Ratcliffe also falsely claimed that the Steele dossier, which he described as a “fake, phony dossier”, was the start of the Russia probe. The House Republican intelligence committee’s own memo about the Russia probe had said that it was information about George Papadopoulos that set off an investigation by the FBI in July 2016. Ratcliffe also asserted that Democrats “accused Donald Trump of a crime and then tried to reverse engineer a process to justify that accusation.” Trump was reportedly impressed by Ratcliffe’s aggressive questioning of Mueller, which some sources described as Ratcliffe’s “audition” to be named DNI.

Shortly before Trump announced he would be nominated as DNI, Ratcliffe asserted the Obama administration had committed a felony by leaking classified transcripts of 2016 phone calls between Michael Flynn and Russian ambassador Sergey Kislyak to The Washington Post. The gist of the conversations were conveyed to Post reporters, but not the transcripts themselves. He also asserted, “The Mueller report and its conclusions weren’t from Robert Mueller. They were written by what a lot of people believe was Hillary Clinton’s de facto legal team, people that had supported her, even represented some of her aides.”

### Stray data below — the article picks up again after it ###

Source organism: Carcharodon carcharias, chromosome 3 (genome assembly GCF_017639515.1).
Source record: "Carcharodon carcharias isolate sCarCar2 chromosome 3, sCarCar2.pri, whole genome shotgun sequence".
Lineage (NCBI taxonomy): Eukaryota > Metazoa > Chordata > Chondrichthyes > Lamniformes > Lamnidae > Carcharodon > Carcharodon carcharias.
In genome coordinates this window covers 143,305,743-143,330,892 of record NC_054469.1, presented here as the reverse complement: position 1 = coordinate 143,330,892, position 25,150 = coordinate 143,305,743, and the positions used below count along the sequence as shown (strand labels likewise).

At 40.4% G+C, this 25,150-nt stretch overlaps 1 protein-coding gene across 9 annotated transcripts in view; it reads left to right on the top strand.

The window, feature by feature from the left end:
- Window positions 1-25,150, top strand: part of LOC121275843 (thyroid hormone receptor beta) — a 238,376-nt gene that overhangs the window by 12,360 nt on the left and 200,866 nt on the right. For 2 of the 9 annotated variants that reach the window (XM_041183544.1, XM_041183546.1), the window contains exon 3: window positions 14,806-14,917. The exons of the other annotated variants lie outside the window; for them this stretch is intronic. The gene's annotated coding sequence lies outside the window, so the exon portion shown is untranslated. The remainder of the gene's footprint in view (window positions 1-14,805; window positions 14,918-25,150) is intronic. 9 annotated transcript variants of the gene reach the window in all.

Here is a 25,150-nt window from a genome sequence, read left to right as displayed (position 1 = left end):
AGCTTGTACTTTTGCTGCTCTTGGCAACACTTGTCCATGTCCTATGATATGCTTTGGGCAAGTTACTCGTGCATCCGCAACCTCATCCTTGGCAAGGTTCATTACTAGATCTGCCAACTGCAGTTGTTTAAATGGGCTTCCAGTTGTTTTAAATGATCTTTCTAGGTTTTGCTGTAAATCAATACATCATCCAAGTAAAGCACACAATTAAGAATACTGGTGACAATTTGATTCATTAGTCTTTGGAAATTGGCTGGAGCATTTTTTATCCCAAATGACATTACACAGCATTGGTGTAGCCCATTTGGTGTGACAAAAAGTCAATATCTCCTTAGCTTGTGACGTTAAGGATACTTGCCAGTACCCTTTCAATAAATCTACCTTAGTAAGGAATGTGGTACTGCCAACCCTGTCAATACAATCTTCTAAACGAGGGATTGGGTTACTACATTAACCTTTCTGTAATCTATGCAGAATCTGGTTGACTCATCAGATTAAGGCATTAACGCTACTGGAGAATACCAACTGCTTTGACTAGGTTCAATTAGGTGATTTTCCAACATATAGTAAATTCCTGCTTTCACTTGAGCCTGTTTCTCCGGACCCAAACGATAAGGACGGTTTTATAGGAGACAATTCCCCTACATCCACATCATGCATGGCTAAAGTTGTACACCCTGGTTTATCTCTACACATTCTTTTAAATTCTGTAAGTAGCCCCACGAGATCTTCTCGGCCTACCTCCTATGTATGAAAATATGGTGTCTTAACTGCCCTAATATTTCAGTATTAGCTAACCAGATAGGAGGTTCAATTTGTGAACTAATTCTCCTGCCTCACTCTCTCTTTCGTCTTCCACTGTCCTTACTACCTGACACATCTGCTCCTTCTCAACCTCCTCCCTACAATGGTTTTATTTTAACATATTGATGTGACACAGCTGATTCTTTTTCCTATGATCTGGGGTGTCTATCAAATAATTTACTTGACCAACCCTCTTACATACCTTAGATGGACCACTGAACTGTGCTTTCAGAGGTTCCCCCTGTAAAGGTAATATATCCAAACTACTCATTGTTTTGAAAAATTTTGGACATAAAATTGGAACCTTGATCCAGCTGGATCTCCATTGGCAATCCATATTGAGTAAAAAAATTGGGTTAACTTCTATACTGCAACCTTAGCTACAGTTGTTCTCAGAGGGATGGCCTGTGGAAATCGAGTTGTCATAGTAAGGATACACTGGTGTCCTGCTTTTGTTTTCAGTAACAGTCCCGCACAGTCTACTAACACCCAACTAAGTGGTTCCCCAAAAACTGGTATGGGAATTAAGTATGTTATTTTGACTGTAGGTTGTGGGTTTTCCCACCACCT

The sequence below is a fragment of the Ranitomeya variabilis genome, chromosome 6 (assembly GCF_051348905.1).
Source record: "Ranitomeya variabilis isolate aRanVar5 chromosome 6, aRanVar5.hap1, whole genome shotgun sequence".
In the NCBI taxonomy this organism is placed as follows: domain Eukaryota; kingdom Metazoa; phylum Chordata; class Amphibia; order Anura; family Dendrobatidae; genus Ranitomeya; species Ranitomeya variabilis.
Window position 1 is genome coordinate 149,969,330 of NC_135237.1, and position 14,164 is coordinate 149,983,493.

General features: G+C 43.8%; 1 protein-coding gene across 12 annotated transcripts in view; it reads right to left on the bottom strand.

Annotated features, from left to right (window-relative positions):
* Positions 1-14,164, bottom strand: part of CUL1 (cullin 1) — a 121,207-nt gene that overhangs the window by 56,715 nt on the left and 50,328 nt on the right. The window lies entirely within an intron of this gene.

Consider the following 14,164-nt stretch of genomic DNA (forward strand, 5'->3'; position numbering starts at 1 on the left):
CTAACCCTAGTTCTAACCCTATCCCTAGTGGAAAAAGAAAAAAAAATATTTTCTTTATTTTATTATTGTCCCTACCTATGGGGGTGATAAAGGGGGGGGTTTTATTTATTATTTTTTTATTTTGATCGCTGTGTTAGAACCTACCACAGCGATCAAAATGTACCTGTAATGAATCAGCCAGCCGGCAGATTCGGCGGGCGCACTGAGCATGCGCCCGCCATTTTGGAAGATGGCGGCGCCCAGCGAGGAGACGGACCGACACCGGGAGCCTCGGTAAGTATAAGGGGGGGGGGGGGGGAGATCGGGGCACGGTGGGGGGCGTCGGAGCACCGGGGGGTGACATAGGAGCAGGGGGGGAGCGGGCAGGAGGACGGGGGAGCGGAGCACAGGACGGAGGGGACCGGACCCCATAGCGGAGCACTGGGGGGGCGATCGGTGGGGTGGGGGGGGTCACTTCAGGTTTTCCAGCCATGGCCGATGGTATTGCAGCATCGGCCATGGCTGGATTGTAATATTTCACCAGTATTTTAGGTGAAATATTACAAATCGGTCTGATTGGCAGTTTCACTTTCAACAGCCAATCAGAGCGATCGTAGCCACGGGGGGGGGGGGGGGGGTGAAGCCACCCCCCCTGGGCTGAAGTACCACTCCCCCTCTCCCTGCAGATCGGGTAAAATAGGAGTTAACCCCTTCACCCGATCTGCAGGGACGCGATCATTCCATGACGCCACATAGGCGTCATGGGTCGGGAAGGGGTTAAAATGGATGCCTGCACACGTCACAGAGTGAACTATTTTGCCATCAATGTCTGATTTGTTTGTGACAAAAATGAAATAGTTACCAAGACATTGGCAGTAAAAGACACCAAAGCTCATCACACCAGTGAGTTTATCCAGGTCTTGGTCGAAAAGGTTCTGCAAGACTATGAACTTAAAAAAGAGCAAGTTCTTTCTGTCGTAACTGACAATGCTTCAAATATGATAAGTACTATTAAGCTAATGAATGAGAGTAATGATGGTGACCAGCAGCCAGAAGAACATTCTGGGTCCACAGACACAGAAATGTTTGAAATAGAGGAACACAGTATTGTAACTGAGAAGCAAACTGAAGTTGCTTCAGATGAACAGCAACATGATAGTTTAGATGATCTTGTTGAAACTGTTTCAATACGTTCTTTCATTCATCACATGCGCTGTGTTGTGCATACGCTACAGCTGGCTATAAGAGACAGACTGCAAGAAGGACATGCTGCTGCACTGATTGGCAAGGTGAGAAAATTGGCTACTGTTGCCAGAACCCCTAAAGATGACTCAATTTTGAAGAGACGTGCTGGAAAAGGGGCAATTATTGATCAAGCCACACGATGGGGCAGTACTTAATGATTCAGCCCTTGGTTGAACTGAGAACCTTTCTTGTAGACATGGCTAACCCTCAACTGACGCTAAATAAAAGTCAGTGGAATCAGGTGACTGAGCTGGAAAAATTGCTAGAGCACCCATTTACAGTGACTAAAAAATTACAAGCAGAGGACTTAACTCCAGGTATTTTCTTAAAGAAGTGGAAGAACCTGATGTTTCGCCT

During the 114th Congress (2015–2017), Ratcliffe sat on the Judiciary and Homeland Security committees, where he was a subcommittee chair on the House Homeland Security Subcommittee on Cybersecurity, Infrastructure Protection, and Security Technologies. During the 115th Congress (2017–19), Ratcliffe was a member of the Ethics, Judiciary, and Homeland Security committees. Within the Homeland Security Committee, he was a member of the subcommittee on Oversight and Management Efficiency and chaired the subcommittee on Cybersecurity and Infrastructure Protection. Within the Judiciary Committee, he was a member of the Subcommittee on Crime, Terrorism, Homeland Security and Investigations and vice chairman of the Subcommittee on Regulatory Reform, Commercial and Antitrust Law.


In the March 4 primary, Ratcliffe finished second with 29 percent of the vote, behind Hall’s 45 percent. Because Hall came up short of a majority, a runoff election was required. For the May 27 runoff, Ratcliffe was endorsed by the Tea Party Express, the Senate Conservatives Fund, and the Club for Growth. Hall was endorsed by the National Rifle Association, former Congressman Ron Paul, former Congresswoman Michele Bachmann, and former Arkansas Governor Mike Huckabee. Ratcliffe defeated Hall with 53 percent of the vote, the first time in twenty years that a sitting Republican congressman in Texas had been ousted in a primary. Ratcliffe was one of four candidates to defeat a sitting incumbent U.S. representative in a primary election in 2014.